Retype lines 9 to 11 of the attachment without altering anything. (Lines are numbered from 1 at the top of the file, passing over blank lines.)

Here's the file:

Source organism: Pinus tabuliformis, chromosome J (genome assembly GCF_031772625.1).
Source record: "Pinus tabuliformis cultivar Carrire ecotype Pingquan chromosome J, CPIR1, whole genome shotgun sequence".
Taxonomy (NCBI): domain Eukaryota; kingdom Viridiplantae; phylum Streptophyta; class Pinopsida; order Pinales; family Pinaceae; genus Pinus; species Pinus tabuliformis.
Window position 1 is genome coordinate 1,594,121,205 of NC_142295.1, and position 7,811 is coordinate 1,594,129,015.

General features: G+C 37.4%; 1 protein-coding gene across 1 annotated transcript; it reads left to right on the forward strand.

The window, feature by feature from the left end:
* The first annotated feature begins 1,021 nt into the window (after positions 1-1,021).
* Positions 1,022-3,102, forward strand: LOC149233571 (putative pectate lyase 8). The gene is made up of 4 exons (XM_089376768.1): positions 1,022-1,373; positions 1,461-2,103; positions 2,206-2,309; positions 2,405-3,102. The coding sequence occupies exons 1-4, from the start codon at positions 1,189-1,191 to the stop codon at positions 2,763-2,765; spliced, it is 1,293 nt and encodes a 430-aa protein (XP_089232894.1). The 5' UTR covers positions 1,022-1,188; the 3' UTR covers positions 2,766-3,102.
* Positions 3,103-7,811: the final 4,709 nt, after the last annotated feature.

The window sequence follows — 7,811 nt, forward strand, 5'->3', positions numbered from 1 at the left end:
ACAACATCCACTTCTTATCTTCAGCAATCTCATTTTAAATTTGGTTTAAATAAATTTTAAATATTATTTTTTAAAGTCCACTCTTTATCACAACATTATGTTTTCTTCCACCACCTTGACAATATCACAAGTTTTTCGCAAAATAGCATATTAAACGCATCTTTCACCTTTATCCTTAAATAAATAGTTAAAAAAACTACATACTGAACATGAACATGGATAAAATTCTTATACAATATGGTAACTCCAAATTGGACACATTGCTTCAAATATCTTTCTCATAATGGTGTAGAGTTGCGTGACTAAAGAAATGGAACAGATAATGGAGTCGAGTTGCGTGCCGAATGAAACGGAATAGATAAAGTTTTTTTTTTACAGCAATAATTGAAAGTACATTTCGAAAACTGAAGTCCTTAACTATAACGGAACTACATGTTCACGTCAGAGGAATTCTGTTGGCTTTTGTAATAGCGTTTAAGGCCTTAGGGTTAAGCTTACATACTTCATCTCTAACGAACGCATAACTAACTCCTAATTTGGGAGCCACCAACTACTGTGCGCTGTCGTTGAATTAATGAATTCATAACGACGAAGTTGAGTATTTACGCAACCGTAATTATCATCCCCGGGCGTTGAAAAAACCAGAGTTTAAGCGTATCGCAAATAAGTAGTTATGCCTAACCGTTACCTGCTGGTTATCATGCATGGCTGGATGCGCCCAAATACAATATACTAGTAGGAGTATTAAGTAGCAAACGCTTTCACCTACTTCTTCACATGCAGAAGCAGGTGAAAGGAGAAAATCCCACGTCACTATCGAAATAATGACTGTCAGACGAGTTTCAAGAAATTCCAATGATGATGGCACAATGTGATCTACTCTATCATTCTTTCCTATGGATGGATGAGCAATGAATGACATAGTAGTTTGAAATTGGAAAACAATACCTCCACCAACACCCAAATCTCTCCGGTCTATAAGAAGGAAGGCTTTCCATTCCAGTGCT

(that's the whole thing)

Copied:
* Positions 3,103-7,811: the final 4,709 nt, after the last annotated feature.

The window sequence follows — 7,811 nt, forward strand, 5'->3', positions numbered from 1 at the left end:
ACAACATCCACTTCTTATCTTCAGCAATCTCATTTTAAATTTGGTTTAAATAAATTTTAAATATTATTTTTTAAAGTCCACTCTTTATCACAACATTATGTTTTCTTCCACCACCTTGACAATATCACAAGTTTTTCGCAAAATAGCATATTAAACGCATCTTTCACCTTTATCCTTAAATAAATAGTTAAAAAAACTACATACTGAACATGAACATGGATAAAATTCTTATACAATATGGTAACTCCAAATTGGACACATTGCTTCAAATATCTTTCTCATAATGGTGTAGAGTTGCGTGACTAAAGAAATGGAACAGATAATGGAGTCGAGTTGCGTGCCGAATGAAACGGAATAGATAAAGTTTTTTTTTTACAGCAATAATTGAAAGTACATTTCGAAAACTGAAGTCCTTAACTATAACGGAACTACATGTTCACGTCAGAGGAATTCTGTTGGCTTTTGTAATAGCGTTTAAGGCCTTAGGGTTAAGCTTACATACTTCATCTCTAACGAACGCATAACTAACTCCTAATTTGGGAGCCACCAACTACTGTGCGCTGTCGTTGAATTAATGAATTCATAACGACGAAGTTGAGTATTTACGCAACCGTAATTATCATCCCCGGGCGTTGAAAAAACCAGAGTTTAAGCGTATCGCAAATAAGTAGTTATGCCTAACCGTTACCTGCTGGTTATCATGCATGGCTGGATGCGCCCAAATACAATATACTAGTAGGAGTATTAAGTAGCAAACGCTTTCACCTACTTCTTCACATGCAGAAGCAGGTGAAAGGAGAAAATCCCACGTCACTATCGAAATAATGACTGTCAGACGAGTTTCAAGAAATTCCAATGATGATGGCACAATGTGATCTACTCTATCATTCTTTCCTATGGATGGATGAGCAATGAATGACATAGTAGTTTGAAATTGGAAAACAATACCTCCACCAACACCCAAATCTCTCCGGTCTATAAGAAGGAAGGCTTTCCATTCCAGTGCT